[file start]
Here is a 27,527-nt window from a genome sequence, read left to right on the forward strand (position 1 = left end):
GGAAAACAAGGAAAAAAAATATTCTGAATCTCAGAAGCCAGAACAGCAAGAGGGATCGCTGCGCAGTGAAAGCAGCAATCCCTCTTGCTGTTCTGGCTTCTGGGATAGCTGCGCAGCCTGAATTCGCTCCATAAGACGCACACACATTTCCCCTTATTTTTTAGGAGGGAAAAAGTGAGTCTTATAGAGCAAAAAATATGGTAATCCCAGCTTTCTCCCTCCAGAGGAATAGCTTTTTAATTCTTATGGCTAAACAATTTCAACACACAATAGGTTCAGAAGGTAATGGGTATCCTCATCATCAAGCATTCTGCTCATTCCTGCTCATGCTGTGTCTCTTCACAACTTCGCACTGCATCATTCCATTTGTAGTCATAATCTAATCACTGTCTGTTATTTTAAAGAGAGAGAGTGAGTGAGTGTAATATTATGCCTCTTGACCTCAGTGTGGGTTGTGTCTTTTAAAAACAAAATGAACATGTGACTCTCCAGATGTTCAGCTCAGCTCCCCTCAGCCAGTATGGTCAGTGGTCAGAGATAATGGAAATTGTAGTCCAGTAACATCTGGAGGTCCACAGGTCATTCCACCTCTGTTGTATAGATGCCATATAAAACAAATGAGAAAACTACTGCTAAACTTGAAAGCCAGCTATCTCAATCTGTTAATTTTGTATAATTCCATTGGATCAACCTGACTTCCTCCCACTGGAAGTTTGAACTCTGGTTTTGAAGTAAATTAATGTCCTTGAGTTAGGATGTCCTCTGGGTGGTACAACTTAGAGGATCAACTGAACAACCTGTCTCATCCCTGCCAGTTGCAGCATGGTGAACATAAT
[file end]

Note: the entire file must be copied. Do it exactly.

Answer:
Here is a 27,527-nt window from a genome sequence, read left to right on the forward strand (position 1 = left end):
GGAAAACAAGGAAAAAAAATATTCTGAATCTCAGAAGCCAGAACAGCAAGAGGGATCGCTGCGCAGTGAAAGCAGCAATCCCTCTTGCTGTTCTGGCTTCTGGGATAGCTGCGCAGCCTGAATTCGCTCCATAAGACGCACACACATTTCCCCTTATTTTTTAGGAGGGAAAAAGTGAGTCTTATAGAGCAAAAAATATGGTAATCCCAGCTTTCTCCCTCCAGAGGAATAGCTTTTTAATTCTTATGGCTAAACAATTTCAACACACAATAGGTTCAGAAGGTAATGGGTATCCTCATCATCAAGCATTCTGCTCATTCCTGCTCATGCTGTGTCTCTTCACAACTTCGCACTGCATCATTCCATTTGTAGTCATAATCTAATCACTGTCTGTTATTTTAAAGAGAGAGAGTGAGTGAGTGTAATATTATGCCTCTTGACCTCAGTGTGGGTTGTGTCTTTTAAAAACAAAATGAACATGTGACTCTCCAGATGTTCAGCTCAGCTCCCCTCAGCCAGTATGGTCAGTGGTCAGAGATAATGGAAATTGTAGTCCAGTAACATCTGGAGGTCCACAGGTCATTCCACCTCTGTTGTATAGATGCCATATAAAACAAATGAGAAAACTACTGCTAAACTTGAAAGCCAGCTATCTCAATCTGTTAATTTTGTATAATTCCATTGGATCAACCTGACTTCCTCCCACTGGAAGTTTGAACTCTGGTTTTGAAGTAAATTAATGTCCTTGAGTTAGGATGTCCTCTGGGTGGTACAACTTAGAGGATCAACTGAACAACCTGTCTCATCCCTGCCAGTTGCAGCATGGTGAACATAAT